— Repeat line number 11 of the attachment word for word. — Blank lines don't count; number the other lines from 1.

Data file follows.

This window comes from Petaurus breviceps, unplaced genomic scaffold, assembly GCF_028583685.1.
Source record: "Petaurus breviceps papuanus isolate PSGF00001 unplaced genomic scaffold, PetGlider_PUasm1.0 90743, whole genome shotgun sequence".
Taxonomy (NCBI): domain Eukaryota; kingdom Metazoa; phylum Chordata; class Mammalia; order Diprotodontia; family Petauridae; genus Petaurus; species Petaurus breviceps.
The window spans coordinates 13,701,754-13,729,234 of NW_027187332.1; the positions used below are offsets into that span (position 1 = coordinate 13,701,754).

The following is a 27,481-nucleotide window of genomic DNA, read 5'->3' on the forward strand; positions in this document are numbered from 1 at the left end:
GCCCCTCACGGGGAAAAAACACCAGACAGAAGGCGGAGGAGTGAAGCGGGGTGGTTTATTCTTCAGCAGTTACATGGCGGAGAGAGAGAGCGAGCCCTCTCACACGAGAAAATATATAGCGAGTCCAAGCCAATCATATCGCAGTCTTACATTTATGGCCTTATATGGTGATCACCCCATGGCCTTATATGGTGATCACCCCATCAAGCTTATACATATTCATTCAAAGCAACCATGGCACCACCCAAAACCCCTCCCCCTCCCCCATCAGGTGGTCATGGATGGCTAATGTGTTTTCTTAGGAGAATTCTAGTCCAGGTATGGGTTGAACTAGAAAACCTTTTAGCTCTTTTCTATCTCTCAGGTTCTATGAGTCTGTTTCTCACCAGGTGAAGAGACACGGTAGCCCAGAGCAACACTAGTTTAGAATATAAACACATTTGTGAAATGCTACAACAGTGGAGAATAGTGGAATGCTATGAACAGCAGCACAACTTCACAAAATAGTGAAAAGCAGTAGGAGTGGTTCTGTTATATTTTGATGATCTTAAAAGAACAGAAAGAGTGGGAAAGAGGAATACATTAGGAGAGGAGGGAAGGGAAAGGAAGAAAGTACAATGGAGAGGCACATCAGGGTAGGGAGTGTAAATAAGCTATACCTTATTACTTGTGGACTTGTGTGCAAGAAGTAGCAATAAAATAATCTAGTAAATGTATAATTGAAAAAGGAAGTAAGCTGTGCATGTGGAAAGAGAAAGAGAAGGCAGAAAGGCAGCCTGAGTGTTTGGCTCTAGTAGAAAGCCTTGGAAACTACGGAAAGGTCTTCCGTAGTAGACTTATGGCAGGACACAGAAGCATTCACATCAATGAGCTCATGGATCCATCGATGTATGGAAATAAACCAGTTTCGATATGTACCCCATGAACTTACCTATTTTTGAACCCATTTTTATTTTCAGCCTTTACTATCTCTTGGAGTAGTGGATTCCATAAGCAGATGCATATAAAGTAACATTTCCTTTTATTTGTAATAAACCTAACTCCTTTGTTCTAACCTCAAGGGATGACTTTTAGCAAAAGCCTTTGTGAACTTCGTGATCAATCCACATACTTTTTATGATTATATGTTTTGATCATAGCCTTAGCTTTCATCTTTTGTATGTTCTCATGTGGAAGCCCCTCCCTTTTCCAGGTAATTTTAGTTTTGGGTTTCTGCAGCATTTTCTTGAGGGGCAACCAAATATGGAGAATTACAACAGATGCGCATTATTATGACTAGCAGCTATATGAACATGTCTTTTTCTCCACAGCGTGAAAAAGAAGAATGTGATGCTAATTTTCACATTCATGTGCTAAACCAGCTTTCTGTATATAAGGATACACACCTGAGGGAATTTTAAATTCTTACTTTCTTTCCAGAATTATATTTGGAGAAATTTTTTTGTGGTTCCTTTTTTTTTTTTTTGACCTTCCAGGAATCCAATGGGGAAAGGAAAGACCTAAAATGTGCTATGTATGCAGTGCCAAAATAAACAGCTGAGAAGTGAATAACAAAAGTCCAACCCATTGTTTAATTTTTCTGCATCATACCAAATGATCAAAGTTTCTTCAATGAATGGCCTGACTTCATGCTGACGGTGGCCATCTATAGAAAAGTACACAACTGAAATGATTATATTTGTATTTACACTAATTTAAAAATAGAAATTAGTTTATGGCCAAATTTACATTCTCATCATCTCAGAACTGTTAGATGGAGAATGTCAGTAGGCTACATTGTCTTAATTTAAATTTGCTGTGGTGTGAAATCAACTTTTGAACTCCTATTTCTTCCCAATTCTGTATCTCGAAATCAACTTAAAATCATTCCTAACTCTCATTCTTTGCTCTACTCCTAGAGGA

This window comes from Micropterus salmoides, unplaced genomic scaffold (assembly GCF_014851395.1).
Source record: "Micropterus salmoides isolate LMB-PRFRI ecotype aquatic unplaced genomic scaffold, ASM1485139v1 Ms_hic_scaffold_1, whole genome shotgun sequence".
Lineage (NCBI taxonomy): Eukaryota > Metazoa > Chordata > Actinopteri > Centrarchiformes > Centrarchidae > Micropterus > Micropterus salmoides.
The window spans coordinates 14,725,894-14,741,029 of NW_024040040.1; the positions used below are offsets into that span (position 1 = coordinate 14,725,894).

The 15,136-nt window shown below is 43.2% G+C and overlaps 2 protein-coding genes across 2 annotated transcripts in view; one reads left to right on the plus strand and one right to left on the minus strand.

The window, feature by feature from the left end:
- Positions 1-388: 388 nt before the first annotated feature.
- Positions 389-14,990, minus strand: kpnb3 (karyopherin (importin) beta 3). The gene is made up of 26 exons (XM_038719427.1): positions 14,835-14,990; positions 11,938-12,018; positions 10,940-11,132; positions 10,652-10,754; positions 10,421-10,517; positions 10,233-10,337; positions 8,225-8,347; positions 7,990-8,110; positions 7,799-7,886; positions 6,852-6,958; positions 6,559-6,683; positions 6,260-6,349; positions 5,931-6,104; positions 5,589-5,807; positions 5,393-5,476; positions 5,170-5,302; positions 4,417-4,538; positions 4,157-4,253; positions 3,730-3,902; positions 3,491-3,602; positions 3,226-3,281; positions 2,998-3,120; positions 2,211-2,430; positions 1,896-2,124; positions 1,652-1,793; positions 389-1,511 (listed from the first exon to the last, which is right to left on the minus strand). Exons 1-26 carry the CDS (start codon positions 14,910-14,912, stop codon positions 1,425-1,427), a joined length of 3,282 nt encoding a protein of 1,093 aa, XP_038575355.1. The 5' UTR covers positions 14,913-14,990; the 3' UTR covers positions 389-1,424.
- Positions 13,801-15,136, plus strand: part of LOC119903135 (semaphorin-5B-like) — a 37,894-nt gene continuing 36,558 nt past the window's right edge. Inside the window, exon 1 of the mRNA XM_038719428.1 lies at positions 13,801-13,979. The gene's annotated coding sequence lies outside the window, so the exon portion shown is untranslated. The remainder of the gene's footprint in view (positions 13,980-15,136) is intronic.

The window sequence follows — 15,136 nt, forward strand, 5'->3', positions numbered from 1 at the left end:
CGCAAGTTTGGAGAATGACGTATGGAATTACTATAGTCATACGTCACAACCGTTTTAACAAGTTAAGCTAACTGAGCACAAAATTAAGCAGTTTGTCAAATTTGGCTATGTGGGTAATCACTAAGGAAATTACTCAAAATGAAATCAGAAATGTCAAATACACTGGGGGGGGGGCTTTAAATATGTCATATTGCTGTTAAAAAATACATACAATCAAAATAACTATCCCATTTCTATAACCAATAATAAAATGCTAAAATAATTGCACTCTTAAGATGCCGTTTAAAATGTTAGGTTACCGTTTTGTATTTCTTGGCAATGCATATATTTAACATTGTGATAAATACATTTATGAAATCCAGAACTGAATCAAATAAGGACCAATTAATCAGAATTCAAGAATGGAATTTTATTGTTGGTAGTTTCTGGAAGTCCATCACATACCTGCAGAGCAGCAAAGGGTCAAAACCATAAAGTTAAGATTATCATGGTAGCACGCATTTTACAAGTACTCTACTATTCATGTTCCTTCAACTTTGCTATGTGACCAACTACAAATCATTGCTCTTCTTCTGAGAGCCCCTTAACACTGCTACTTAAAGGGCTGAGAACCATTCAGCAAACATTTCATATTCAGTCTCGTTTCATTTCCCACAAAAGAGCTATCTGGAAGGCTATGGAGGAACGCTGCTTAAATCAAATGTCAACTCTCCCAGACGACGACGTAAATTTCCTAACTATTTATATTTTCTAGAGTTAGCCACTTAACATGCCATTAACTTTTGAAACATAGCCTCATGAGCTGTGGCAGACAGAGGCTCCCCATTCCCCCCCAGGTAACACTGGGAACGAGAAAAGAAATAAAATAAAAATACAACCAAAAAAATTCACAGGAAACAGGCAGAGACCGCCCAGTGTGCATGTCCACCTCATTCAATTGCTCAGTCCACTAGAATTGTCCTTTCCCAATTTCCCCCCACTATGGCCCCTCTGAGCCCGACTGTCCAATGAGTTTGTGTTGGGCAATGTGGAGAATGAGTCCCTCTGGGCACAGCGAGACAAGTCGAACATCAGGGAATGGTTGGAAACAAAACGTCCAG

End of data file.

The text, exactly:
The 15,136-nt window shown below is 43.2% G+C and overlaps 2 protein-coding genes across 2 annotated transcripts in view; one reads left to right on the plus strand and one right to left on the minus strand.